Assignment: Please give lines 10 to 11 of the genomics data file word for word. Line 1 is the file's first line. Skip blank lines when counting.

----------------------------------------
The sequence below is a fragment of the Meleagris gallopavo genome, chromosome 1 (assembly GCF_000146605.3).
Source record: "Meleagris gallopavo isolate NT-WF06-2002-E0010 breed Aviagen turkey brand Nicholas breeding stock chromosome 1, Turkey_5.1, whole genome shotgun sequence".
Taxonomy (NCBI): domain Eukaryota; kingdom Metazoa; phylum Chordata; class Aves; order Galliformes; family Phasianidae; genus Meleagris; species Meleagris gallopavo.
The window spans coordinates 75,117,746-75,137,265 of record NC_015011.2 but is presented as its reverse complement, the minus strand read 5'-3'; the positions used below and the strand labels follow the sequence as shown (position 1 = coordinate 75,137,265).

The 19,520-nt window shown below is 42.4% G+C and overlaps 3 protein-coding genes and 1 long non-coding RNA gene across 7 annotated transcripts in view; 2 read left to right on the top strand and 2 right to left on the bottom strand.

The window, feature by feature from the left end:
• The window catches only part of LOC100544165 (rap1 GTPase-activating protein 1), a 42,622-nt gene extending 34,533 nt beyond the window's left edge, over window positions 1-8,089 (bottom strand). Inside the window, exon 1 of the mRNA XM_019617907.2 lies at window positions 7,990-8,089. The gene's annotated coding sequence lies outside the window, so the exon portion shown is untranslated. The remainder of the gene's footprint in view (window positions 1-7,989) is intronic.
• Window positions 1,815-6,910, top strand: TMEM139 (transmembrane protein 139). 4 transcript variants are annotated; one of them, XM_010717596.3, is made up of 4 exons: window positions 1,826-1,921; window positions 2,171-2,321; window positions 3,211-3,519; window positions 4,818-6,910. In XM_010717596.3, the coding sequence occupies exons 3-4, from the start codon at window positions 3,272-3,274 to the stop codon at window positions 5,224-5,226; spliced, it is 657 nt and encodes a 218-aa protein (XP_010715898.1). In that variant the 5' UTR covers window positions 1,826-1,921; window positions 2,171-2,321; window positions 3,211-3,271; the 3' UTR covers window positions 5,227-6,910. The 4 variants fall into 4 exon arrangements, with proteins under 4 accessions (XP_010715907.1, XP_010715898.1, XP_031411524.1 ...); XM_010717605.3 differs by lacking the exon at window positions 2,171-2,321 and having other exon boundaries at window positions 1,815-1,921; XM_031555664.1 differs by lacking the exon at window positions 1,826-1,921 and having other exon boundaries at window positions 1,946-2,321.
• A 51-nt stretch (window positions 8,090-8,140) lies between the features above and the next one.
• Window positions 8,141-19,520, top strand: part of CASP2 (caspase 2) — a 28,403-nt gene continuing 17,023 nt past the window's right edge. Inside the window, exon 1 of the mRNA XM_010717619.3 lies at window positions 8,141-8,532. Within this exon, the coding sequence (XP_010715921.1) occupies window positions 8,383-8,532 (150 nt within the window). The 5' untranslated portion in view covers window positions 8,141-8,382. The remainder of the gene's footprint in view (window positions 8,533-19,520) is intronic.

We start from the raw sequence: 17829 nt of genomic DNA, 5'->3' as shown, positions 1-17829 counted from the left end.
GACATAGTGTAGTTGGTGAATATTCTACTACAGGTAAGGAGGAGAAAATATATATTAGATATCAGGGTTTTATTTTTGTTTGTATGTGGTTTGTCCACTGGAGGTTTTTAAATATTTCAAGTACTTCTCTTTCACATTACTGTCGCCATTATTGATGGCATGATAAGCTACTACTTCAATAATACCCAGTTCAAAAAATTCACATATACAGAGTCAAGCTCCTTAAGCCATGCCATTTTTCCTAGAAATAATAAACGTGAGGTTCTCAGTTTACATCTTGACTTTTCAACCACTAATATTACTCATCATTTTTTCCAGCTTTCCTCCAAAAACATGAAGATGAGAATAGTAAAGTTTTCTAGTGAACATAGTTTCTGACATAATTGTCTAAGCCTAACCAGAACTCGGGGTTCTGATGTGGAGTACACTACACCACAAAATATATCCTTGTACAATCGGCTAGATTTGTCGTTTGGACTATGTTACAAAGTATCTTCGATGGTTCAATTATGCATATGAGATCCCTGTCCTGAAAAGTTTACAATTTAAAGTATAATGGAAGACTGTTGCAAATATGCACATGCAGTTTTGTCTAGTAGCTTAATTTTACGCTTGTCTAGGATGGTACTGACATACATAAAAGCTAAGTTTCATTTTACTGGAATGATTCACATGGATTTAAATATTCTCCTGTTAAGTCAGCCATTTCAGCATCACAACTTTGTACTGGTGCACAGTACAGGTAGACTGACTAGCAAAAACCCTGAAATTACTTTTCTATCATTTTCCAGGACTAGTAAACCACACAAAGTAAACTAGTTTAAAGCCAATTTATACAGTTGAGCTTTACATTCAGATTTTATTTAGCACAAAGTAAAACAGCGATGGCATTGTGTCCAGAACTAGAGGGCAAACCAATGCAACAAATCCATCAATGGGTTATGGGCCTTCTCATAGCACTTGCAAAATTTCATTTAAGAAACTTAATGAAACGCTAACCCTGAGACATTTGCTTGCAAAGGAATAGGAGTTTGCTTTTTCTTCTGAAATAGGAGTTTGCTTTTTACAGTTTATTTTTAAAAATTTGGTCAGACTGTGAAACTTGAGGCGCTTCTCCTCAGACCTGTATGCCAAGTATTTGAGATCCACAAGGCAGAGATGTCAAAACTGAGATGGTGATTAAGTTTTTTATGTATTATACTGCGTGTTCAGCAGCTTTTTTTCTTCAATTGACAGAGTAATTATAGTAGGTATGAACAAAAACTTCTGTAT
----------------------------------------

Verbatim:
• Window positions 8,141-19,520, top strand: part of CASP2 (caspase 2) — a 28,403-nt gene continuing 17,023 nt past the window's right edge. Inside the window, exon 1 of the mRNA XM_010717619.3 lies at window positions 8,141-8,532. Within this exon, the coding sequence (XP_010715921.1) occupies window positions 8,383-8,532 (150 nt within the window). The 5' untranslated portion in view covers window positions 8,141-8,382. The remainder of the gene's footprint in view (window positions 8,533-19,520) is intronic.

We start from the raw sequence: 17829 nt of genomic DNA, 5'->3' as shown, positions 1-17829 counted from the left end.